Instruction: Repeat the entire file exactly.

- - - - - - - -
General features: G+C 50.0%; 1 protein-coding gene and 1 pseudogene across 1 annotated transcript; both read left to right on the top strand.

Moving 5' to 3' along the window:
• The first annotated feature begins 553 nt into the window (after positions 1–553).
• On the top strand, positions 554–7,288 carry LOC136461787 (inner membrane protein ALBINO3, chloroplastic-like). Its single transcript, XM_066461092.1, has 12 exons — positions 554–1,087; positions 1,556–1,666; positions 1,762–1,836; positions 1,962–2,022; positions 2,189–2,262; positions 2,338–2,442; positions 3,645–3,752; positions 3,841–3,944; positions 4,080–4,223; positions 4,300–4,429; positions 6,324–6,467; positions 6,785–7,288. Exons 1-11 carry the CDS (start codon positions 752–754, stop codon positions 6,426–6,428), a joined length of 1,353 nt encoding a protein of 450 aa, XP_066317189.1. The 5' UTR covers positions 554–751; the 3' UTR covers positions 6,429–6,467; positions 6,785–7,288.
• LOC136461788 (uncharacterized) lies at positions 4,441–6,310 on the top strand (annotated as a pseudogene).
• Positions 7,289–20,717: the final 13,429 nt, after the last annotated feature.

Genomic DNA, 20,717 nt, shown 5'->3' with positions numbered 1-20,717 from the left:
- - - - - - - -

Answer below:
General features: G+C 50.0%; 1 protein-coding gene and 1 pseudogene across 1 annotated transcript; both read left to right on the top strand.

Moving 5' to 3' along the window:
• The first annotated feature begins 553 nt into the window (after positions 1–553).
• On the top strand, positions 554–7,288 carry LOC136461787 (inner membrane protein ALBINO3, chloroplastic-like). Its single transcript, XM_066461092.1, has 12 exons — positions 554–1,087; positions 1,556–1,666; positions 1,762–1,836; positions 1,962–2,022; positions 2,189–2,262; positions 2,338–2,442; positions 3,645–3,752; positions 3,841–3,944; positions 4,080–4,223; positions 4,300–4,429; positions 6,324–6,467; positions 6,785–7,288. Exons 1-11 carry the CDS (start codon positions 752–754, stop codon positions 6,426–6,428), a joined length of 1,353 nt encoding a protein of 450 aa, XP_066317189.1. The 5' UTR covers positions 554–751; the 3' UTR covers positions 6,429–6,467; positions 6,785–7,288.
• LOC136461788 (uncharacterized) lies at positions 4,441–6,310 on the top strand (annotated as a pseudogene).
• Positions 7,289–20,717: the final 13,429 nt, after the last annotated feature.

Genomic DNA, 20,717 nt, shown 5'->3' with positions numbered 1-20,717 from the left: